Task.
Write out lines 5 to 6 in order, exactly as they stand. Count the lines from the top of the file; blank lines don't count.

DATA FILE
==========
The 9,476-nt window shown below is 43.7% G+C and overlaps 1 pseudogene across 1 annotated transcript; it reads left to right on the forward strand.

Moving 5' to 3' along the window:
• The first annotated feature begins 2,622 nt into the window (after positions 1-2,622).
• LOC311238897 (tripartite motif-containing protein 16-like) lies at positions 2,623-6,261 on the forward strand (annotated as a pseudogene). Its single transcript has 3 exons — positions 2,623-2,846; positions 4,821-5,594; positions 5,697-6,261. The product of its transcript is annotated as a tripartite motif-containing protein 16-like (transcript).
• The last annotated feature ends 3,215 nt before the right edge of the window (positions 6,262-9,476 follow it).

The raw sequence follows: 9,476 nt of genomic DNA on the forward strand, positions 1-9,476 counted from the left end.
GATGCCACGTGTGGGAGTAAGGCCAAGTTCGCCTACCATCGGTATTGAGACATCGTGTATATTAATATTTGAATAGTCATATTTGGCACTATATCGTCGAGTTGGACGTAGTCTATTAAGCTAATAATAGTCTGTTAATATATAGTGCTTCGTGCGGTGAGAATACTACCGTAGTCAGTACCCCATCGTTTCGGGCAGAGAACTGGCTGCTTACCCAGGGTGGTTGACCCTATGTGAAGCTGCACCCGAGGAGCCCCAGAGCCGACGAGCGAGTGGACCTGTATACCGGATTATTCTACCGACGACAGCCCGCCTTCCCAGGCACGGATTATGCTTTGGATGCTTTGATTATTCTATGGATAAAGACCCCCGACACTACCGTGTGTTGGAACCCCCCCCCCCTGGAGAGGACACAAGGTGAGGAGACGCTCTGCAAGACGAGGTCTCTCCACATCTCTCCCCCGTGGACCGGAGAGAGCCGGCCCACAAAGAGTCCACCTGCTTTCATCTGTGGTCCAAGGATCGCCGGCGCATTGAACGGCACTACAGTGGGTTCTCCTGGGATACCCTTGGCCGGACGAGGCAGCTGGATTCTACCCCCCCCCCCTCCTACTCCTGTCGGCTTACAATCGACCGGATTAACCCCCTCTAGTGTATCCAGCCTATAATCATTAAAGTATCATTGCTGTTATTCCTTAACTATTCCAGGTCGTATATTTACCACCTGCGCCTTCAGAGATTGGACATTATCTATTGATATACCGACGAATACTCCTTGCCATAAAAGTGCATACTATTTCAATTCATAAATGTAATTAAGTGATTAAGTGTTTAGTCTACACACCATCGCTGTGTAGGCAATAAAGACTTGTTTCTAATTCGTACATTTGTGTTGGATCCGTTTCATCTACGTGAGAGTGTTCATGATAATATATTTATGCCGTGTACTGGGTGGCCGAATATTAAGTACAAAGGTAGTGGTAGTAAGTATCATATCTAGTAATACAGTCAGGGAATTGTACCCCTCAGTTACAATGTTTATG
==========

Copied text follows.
• The last annotated feature ends 3,215 nt before the right edge of the window (positions 6,262-9,476 follow it).

The raw sequence follows: 9,476 nt of genomic DNA on the forward strand, positions 1-9,476 counted from the left end.